In Brief

Fake news king Paul Horner dies of suspected drug overdose

Horner twice impersonated Banksy and claimed to have put Trump in the White House

Paul Horner, the 38-year-old writer who gained notoriety for his fake news stories and took credit for Donald Trump’s election victory, has died of a suspected accidental drug overdose at his home near Phoenix, Arizona.

Horner gained fame by trolling the US with fabricated stories. He twice convinced the internet that he was British graffiti artist Banksy, published the viral false story that Yelp was suing South Park for $10m and claimed former president Barack Obama was a gay, radical Muslim.

Horner's artist brother, J.J. Horner, posted a tribute on Facebook, calling the fake news kingpin “a loving son and brother, an artist, a heroic writer and story teller, a preacher, a caretaker for our brother Brian, an internet wizard, a humanitarian, an activist, a philosopher, a comedian, a patriot, Banksy (twice), Bill Murray, a dolphin, and my biggest fan”.

Paul Horner called his stories satire and made a living publishing “click bait” fake news, but the humour was lost on readers who believed his tall tales. Under the byline “Jimmy Rustling”, Horner claimed protesters were being paid $3,500 (£2,600) to disrupt Trump rallies in an article that was then spread online by the Trump campaign manager and Trump’s son Eric.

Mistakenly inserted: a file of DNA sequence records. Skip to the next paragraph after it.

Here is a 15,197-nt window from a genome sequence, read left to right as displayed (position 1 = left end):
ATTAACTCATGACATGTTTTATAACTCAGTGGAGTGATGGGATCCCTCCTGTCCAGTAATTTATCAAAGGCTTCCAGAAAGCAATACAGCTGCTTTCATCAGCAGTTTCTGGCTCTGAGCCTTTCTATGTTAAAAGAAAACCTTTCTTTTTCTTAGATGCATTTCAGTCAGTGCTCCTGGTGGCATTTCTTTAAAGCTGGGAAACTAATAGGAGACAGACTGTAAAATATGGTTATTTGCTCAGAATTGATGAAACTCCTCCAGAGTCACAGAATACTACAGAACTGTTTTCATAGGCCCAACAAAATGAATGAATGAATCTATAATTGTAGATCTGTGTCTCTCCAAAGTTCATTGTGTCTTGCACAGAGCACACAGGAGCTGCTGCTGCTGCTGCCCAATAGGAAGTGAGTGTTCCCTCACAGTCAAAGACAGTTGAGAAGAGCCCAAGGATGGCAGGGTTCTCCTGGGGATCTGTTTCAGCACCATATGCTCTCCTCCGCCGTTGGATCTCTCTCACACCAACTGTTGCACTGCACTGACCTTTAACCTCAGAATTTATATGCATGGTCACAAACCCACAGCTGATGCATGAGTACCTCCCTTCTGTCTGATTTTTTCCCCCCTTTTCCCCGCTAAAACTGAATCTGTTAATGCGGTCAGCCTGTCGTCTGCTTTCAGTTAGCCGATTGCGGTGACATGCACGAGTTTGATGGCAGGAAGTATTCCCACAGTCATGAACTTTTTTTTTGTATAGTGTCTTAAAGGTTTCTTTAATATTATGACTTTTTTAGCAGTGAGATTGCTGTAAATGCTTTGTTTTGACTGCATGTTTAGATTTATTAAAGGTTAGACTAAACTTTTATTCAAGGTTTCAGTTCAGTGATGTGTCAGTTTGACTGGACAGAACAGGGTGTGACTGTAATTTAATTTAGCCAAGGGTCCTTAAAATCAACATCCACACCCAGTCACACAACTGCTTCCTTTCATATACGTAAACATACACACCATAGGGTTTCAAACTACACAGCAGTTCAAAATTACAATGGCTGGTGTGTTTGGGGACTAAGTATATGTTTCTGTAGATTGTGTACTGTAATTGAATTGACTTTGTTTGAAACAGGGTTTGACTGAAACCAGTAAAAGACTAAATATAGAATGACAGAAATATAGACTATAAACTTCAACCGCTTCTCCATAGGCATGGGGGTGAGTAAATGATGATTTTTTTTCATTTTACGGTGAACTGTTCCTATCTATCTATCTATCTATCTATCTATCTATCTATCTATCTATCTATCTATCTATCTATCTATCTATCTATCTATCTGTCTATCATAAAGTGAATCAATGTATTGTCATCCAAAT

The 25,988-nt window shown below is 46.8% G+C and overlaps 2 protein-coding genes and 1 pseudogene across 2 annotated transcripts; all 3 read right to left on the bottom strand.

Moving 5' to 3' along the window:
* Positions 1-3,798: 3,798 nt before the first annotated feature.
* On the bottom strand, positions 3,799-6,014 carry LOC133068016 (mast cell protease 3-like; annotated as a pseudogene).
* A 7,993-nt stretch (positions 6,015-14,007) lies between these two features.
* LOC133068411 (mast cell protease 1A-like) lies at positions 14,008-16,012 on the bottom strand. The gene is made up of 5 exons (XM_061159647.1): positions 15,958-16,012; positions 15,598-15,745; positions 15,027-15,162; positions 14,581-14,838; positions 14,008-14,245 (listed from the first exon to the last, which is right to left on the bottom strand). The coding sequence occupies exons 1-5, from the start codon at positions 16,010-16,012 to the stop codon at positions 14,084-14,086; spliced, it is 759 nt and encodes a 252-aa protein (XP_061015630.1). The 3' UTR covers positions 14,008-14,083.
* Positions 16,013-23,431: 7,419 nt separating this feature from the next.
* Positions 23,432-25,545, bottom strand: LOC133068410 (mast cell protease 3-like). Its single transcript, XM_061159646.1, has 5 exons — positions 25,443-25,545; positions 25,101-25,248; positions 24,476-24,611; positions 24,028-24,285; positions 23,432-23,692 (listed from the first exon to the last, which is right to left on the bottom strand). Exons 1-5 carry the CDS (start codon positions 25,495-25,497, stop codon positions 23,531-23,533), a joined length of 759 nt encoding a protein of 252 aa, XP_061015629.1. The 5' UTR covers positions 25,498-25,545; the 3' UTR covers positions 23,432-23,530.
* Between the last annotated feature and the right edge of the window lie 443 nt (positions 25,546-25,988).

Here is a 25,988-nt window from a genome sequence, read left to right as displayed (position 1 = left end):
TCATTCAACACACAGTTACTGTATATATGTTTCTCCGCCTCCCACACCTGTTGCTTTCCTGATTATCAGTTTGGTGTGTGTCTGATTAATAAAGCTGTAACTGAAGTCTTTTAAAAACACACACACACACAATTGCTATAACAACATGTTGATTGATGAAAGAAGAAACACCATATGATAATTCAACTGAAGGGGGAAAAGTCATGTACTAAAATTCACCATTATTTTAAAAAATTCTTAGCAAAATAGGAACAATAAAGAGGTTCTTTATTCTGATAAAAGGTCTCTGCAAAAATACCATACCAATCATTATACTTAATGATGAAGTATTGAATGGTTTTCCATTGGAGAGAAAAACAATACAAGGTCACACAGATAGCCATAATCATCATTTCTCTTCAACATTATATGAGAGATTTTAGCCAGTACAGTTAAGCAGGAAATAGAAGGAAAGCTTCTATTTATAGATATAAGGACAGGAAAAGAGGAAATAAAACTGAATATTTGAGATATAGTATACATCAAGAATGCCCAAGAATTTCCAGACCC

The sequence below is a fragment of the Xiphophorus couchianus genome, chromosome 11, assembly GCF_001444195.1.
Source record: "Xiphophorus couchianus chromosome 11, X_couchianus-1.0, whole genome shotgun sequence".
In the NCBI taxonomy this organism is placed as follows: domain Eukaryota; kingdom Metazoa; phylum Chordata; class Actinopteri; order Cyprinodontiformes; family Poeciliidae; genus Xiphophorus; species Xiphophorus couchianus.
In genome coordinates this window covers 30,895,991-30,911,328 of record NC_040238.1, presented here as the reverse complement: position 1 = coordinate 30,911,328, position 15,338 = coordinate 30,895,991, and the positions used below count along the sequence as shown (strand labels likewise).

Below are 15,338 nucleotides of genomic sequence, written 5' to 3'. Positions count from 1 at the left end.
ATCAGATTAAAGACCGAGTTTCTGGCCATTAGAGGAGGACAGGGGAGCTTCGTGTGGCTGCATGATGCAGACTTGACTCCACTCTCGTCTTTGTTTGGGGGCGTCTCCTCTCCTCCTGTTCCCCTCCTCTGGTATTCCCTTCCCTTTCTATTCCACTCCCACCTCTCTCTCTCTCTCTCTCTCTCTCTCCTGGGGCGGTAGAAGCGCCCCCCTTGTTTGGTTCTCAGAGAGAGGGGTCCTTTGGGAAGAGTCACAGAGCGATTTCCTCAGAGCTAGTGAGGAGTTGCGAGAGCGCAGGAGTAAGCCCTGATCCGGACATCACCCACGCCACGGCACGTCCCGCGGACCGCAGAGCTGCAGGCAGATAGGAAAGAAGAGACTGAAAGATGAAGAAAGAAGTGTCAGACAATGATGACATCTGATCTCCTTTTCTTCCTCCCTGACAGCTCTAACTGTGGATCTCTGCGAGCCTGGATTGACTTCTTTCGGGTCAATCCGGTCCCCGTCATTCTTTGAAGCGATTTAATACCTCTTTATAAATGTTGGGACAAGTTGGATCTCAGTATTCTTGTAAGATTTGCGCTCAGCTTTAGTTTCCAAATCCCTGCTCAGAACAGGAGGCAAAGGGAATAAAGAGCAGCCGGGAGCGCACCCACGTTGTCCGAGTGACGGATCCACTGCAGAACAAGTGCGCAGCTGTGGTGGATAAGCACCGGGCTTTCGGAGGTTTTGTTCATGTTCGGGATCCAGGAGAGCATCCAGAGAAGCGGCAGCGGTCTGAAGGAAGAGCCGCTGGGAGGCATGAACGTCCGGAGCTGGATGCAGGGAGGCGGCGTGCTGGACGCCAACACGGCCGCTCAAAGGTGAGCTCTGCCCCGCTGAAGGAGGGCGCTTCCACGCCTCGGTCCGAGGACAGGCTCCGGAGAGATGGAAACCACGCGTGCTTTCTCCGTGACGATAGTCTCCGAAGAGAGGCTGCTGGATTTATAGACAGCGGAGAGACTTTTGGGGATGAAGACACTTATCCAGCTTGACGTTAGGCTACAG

Horner told The Washington Post he was responsible for getting Donald Trump elected – but he wasn't a Trump supporter and found it shocking that people believed his stories. 

“Honestly, people are definitely dumber [now],” Horner told the Post. “They just keep passing stuff around. Nobody fact-checks anything anymore - I mean, that’s how Trump got elected. He just said whatever he wanted, and people believed everything, and when the things he said turned out not to be true, people didn’t care because they’d already accepted it. It’s real scary.”

Horner told CNN much of his writing was a mixture of comedy and activism. "I do it to try to educate people,” he said. “I see certain things wrong in society that I don't like and different targets.”

Horner was found dead in his bed on 18 September but the news of his death was only released yesterday. His family said Horner had sometimes abused prescription drugs and Associated Press reports that Maricopa County Sheriff’s Office found no sign of foul play. 

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